5. Excessive and prolonged use of alcohol or drugs can lead to alcohol-induced or drug-induced amnesia, often referred to 8 Wetherill, R. R., & Fromme, K. (2016). Alcohol-Induced Blackouts: A Review of Recent Clinical Research with Practical Implications and Recommendations for Future Studies. Alcoholism, clinical and experimental research40(5), 922–935. https://doi.org/10.1111/acer.13051 as blackouts.
  6. Severe emotional trauma and stress can result in amnesia as a defense mechanism to block out distressing memories.
  7. Conditions such as high blood pressure or high cholesterol, which are associated with cardiovascular disease, can contribute to the development of amnesia.

Read More About Stress Here

How to Diagnose Amnesia?

Diagnosing amnesia typically involves 9 Lips, W., Mascayano, F., & Lanfranco, R. (2014). Diagnostic indicators of dissociative amnesia: a case report. Psychiatria Danubina26(1), 70–73. a comprehensive evaluation by a healthcare professional, such as a neurologist or neuropsychologist. The diagnostic process may include the following:

  1. A detailed medical history, including information about the individual’s symptoms, past medical conditions, medications, and any recent traumatic events or illnesses.
  2. A physical examination may be conducted to assess overall health and identify any signs of neurological abnormalities that could be contributing to amnesia.
  3. Various psychological tests such as 10 Levin, H. S., O’Donnell, V. M., & Grossman, R. G. (1979). The Galveston Orientation and Amnesia Test. A practical scale to assess cognition after head injury. The Journal of nervous and mental disease167(11), 675–684. https://doi.org/10.1097/00005053-197911000-00004 the Galveston orientation & amnesia test may be employed to evaluate cognitive function, memory, and other mental processes.
  4. Imaging techniques like 11 Hussain, S., Mubeen, I., Ullah, N., Shah, S. S. U. D., Khan, B. A., Zahoor, M., Ullah, R., Khan, F. A., & Sultan, M. A. (2022). Modern Diagnostic Imaging Technique Applications and Risk Factors in the Medical Field: A Review. BioMed research international2022, 5164970. https://doi.org/10.1155/2022/5164970 magnetic resonance imaging (MRI) or computed tomography (CT) scans may be used to visualize brain abnormalities.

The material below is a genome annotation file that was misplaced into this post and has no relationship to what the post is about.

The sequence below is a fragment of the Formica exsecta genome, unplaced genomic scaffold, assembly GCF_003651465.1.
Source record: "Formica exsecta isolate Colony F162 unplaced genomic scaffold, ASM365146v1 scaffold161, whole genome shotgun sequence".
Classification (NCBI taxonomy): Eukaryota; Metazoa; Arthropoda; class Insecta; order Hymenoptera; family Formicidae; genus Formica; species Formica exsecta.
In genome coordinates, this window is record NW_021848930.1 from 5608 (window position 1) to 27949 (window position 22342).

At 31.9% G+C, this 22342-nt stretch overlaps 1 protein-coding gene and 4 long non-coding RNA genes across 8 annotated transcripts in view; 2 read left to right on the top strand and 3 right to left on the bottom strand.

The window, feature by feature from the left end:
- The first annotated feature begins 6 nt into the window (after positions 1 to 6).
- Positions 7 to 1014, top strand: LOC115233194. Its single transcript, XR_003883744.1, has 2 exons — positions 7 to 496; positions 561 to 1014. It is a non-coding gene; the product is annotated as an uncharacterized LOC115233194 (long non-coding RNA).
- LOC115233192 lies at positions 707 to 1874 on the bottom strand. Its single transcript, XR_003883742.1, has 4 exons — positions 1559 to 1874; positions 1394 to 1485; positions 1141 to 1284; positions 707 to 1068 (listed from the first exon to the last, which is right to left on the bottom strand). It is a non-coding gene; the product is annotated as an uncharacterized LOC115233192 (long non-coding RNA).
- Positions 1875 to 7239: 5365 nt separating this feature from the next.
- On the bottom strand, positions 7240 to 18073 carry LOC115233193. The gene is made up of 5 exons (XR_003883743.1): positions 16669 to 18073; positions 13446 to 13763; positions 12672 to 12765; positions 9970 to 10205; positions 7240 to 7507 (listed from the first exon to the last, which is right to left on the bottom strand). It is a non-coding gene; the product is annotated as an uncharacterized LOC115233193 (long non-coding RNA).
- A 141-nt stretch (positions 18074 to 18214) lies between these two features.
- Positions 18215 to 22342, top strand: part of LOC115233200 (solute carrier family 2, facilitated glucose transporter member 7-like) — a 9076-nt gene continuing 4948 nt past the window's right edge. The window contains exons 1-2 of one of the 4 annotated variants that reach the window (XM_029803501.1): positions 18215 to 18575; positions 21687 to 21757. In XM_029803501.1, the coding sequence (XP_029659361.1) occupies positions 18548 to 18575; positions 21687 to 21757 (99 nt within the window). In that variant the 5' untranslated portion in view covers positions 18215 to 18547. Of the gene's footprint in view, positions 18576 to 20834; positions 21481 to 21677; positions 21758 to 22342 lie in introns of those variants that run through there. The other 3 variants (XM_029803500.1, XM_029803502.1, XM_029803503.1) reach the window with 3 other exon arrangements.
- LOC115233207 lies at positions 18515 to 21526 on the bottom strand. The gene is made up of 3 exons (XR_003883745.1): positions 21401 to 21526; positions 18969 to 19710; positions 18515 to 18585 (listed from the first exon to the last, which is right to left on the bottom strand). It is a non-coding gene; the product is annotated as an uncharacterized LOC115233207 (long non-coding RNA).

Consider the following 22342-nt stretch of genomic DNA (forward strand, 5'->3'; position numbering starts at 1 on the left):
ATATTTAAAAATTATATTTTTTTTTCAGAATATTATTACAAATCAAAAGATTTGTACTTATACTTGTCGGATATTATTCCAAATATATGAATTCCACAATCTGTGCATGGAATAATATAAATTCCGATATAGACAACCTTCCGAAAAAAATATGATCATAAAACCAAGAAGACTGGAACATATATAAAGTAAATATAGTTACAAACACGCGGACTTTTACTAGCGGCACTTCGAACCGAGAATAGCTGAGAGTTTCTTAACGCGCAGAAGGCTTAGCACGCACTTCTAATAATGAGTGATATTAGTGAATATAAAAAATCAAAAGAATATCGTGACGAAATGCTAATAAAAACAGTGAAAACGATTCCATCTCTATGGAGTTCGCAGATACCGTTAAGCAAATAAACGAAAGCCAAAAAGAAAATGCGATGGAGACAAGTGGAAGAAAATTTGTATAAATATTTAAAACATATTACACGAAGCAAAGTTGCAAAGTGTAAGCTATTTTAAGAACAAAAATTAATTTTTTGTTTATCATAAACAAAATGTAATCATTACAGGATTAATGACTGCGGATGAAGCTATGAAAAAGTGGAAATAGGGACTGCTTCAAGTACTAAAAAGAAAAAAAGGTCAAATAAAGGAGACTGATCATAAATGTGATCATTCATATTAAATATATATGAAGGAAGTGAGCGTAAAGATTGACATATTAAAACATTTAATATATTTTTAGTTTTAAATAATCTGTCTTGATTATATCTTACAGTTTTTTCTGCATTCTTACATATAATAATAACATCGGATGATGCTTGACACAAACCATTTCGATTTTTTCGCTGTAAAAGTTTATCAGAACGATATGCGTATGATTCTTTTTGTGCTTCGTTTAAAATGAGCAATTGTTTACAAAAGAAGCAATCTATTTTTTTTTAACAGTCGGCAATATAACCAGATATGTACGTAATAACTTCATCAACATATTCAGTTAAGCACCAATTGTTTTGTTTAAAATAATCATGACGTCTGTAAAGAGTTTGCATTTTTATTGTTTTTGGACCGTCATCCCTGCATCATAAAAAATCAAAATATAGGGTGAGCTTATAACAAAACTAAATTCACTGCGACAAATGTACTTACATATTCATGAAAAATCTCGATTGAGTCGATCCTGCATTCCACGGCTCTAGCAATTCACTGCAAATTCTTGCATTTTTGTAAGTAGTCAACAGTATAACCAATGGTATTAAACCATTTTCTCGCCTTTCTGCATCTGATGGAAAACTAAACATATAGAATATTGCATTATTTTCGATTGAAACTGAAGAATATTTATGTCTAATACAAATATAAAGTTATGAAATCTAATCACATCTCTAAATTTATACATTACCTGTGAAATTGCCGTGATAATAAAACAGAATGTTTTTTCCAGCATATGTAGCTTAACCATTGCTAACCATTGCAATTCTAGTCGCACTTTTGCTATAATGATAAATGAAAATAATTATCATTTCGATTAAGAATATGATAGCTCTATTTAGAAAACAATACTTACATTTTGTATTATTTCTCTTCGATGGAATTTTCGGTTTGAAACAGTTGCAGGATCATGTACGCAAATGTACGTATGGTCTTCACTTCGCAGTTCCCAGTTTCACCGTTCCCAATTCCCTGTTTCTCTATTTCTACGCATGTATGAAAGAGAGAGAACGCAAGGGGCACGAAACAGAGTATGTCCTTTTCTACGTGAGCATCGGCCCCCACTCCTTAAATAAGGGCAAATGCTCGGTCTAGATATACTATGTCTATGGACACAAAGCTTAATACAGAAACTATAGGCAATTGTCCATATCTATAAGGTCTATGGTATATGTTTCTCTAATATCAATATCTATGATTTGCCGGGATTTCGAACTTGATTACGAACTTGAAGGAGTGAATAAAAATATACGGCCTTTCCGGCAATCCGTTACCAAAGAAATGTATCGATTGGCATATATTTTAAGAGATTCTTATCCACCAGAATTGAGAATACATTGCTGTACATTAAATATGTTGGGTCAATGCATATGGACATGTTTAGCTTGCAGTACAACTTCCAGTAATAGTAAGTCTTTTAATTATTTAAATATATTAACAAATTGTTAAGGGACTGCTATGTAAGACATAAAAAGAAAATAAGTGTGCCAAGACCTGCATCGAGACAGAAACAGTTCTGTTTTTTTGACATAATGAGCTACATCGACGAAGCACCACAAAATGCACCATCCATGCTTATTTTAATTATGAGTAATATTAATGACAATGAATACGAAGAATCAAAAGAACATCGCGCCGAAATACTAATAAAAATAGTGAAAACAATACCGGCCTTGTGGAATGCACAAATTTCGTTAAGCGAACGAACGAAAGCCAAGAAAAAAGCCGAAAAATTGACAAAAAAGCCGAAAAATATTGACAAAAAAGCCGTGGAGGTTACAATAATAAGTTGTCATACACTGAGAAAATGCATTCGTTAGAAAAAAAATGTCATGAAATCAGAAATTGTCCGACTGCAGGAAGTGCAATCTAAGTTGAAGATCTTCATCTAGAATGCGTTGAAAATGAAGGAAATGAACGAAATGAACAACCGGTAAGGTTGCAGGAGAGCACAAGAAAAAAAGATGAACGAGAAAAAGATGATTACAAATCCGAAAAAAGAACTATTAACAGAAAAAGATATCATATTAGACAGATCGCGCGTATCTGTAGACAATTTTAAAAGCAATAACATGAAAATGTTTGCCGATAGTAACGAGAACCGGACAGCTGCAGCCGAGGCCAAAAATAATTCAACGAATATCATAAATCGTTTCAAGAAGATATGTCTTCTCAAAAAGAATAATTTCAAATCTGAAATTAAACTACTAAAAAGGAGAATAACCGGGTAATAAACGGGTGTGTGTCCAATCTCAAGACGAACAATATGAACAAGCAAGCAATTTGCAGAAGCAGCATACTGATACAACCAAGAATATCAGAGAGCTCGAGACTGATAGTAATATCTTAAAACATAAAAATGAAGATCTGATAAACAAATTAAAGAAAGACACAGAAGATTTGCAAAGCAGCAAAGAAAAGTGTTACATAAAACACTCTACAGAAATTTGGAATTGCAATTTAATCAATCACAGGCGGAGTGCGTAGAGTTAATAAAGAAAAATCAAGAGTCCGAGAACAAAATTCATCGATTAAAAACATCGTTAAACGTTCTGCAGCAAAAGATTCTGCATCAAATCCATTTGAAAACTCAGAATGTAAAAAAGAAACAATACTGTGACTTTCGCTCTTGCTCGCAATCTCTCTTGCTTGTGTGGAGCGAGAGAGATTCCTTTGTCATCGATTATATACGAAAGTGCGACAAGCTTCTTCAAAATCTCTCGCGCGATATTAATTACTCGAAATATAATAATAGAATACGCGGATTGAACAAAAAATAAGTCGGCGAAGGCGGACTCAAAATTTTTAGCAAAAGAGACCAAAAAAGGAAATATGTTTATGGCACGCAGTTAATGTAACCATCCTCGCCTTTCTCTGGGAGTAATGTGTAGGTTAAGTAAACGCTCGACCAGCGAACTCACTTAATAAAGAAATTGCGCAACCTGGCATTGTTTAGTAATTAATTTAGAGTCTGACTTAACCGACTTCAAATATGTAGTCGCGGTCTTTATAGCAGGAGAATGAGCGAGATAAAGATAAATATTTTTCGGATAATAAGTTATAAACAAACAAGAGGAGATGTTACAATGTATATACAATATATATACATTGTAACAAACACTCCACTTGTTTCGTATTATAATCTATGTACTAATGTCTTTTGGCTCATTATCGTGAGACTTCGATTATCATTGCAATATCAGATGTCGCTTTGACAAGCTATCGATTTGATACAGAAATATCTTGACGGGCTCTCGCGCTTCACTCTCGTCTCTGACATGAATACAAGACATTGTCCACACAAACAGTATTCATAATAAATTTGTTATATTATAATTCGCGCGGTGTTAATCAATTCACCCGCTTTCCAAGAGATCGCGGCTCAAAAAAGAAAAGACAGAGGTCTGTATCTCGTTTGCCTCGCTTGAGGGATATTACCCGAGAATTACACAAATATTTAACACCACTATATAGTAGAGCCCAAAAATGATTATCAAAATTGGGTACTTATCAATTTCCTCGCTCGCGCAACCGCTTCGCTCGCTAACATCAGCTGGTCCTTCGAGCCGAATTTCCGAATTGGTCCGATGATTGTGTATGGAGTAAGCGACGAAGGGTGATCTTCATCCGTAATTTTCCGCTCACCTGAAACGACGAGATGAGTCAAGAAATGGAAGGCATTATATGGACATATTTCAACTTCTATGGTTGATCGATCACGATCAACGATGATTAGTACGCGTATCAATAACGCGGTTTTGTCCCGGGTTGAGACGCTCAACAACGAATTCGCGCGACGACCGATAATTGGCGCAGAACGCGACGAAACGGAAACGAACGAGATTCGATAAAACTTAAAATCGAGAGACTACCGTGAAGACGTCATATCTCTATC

5. Blood tests or other laboratory investigations to check for underlying medical conditions, such as infections, vitamin deficiencies, or hormonal imbalances.

Treatment for Amnesia

The treatment for amnesia depends on the underlying cause and specific needs of the individual. Here are some general treatment 12 Allen R. J. (2018). Classic and recent advances in understanding amnesia. F1000Research7, 331. https://doi.org/10.12688/f1000research.13737.1 approaches that may be used:

1. Occupational Therapy

Occupational therapists can provide memory training techniques such as visualization techniques, and organizational strategies to help individuals compensate for memory deficits. For example, if someone needs to remember a grocery list, the therapist may suggest visualizing each item in a vivid and memorable way.

2. Psychotherapy

Psychotherapy like cognitive-behavioral therapy 13 Chand, S. P., Kuckel, D. P., & Huecker, M. R. (2022, September 9). Cognitive Behavior Therapy (CBT). National Library of Medicine; StatPearls Publishing. Available from: https://www.ncbi.nlm.nih.gov/books/NBK470241/ (CBT), can be beneficial in addressing the emotional and psychological impact of amnesia. Therapy can help individuals cope with memory loss, manage stress, and develop strategies for living with amnesia.

Read More About Psychotherapy Here

3. Medications

Medications (such as donepezil) can play 14 Rossato, J. I., Bonini, J. S., Coitinho, A. S., Vianna, M. R. M., Medina, J. H., Cammarota, M., & Izquierdo, I. (2004). Retrograde amnesia induced by drugs acting on different molecular systems. Behavioral Neuroscience, 118(3), 563–568. https://doi.org/10.1037/0735-7044.118.3.563 a crucial role in treating the underlying conditions that contribute to amnesia, such as brain infections, cardiac problems, anoxia, and thiamine deficiency.

How to Reduce the Risk of Amnesia?

Here are some ways 15 Ortega-de San Luis, C., & Ryan, T. J. (2018). United states of amnesia: rescuing memory loss from diverse conditions. Disease models & mechanisms11(5), dmm035055. https://doi.org/10.1242/dmm.035055 to lower the risk of amnesia:

  • Engage in regular physical exercises.
  • Follow a balanced diet rich in fruits, vegetables, whole grains, lean proteins, and healthy fats.
  • Wear appropriate protective headgear during activities with a risk of head injury.
  • Practice stress management techniques, such as yoga or meditation, or breathing techniques.
  • Engage in mentally stimulating activities such as crossword puzzles to make the brain active.
  • Maintain social connections and stay socially active.
  • Get sufficient and regular sleep each night.
  • Manage diabetes by following healthcare professionals’ recommendations for diet, exercise, and medication.
  • Avoid heavy use of alcohol or drugs, as excessive alcohol or drug use can lead to brain damage.
  • Seek treatment and support if experiencing symptoms of mental health conditions such as depression or anxiety, which can affect cognitive functions.